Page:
College football bowl games crowd the television schedule, the NFL season settles to reveal the playoff contenders and NBA rivals meet in marquee matchups on Christmas Day complete with Santa Claus on ESPN making jokes about James Harden’s beard.
Locally, basketball and wrestling are in high gear. Tournaments allow high school teams to play until they’ve had their fill over the holidays, from pre-Thanksgiving/post-Thanksgiving tournaments to Christmas/Holiday/Festival/New Year’s invitationals and more.
Being involved in the Rome News-Tribune sports department for the majority of the last 15 years has allowed me to be a part of one of these activities.
The name has changed slightly over the years, and the Seven Hills Rotary Club has come on as a presenter along with the RN-T, but ask any high school sports fan, former coach or player in the area and they’ll simply know it as the Christmas tournament.
This year’s edition — the 65th in a row — played out last week with Rome’s boys hoisting the Gold Ball trophy to end a nine-year drought and Model’s girls taking the most recent chapter in their tournament rivalry with Rome’s Lady Wolves.
It’s been written before, but it’s still true. The Christmas tournament feels like a family reunion with about 5,000 relatives you didn’t know you had.
As the days go by there are encounters with past coaches and players, some you don’t see except at the tournament when they come back home for the holidays.
Then some who bring back memories of when they were on the court at Georgia Highlands or Berry College, or even Memorial Gym for those who still recall that former monument to local basketball history.
The fans that come out to support the teams have been at games through the first part of the season, but there they have an extra bit of fire about a clutch 3 or an official’s call.
It could be that with all of the festive spirit in the air people just seem to get an itch to be around crowds of their friends, family and school’s fans. Get enough people in the same place sharing a game experience and the ebb and flow of their emotions is contagious.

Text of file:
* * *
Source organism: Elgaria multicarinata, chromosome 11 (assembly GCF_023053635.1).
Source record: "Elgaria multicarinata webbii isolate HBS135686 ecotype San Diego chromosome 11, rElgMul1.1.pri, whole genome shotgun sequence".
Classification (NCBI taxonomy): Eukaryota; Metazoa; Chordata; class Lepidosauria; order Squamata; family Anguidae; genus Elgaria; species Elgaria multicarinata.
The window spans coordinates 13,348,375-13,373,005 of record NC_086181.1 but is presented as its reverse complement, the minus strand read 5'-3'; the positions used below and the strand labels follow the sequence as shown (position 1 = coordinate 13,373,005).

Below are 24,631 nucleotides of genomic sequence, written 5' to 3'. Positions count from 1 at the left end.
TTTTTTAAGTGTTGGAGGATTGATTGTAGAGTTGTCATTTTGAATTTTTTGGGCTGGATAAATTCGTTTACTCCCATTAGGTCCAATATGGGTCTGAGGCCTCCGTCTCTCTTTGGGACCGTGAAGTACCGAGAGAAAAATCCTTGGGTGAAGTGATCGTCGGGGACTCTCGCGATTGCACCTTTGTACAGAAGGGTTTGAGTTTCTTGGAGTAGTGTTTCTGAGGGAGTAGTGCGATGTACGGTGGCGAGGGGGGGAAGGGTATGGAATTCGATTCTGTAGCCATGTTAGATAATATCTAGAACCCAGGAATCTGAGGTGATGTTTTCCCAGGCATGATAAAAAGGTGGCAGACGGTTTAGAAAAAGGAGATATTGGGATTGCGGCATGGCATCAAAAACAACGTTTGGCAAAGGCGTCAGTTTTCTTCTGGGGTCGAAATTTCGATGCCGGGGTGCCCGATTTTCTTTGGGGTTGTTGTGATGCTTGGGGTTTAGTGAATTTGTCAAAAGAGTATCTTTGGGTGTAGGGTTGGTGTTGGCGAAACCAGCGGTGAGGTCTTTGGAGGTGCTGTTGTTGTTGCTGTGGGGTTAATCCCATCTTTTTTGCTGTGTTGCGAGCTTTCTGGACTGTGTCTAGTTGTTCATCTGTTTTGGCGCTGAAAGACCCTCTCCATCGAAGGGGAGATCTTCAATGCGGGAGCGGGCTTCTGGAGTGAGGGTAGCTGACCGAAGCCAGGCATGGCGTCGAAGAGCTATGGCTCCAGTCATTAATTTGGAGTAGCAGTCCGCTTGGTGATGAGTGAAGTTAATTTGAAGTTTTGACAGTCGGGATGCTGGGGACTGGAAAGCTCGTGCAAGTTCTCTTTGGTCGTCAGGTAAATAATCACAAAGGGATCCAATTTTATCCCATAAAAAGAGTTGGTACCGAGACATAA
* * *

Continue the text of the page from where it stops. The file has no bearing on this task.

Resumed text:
There was something else that provided a little more for Christmas tournament fans this year — most of the games came down to the wire.
In the girls’ bracket, five of the 10 games were decided by nine points or less and three had a final score with a margin of less than five points. The boys’ run had seven come in less than 10 points and four with a difference under five.
The average margin of victory from all of the boys’ games was 9.1, underscored by thrilling wins by Model’s boys against Pepperell (57-56), and Darlington, which had the Blue Devils come from behind to win 56-50 in the semifinals.
Model’s girls completed one of the biggest single-quarter performances in Christmas tournament history (just my opinion) in the semifinals when they held Darlington scoreless in the final period to go on a 16-0 run that gave them the lead and a spot in the championship game.
And these are just quick hits of a tournament that every year seems to produce buzzer-beaters and individual heroics. They’re moments in players’ lives that have an extra bit of emphasis, not just for the ones who get to hold that Gold Ball on the final night.
I wish everyone a Merry Christmas, and hope you get a little time away from the courts, the mats and the fields to spend with family and friends this holiday season.
Jeremy Stewart is the sports editor of the Rome News-Tribune. He can be reached at JStewart@RN-T.com.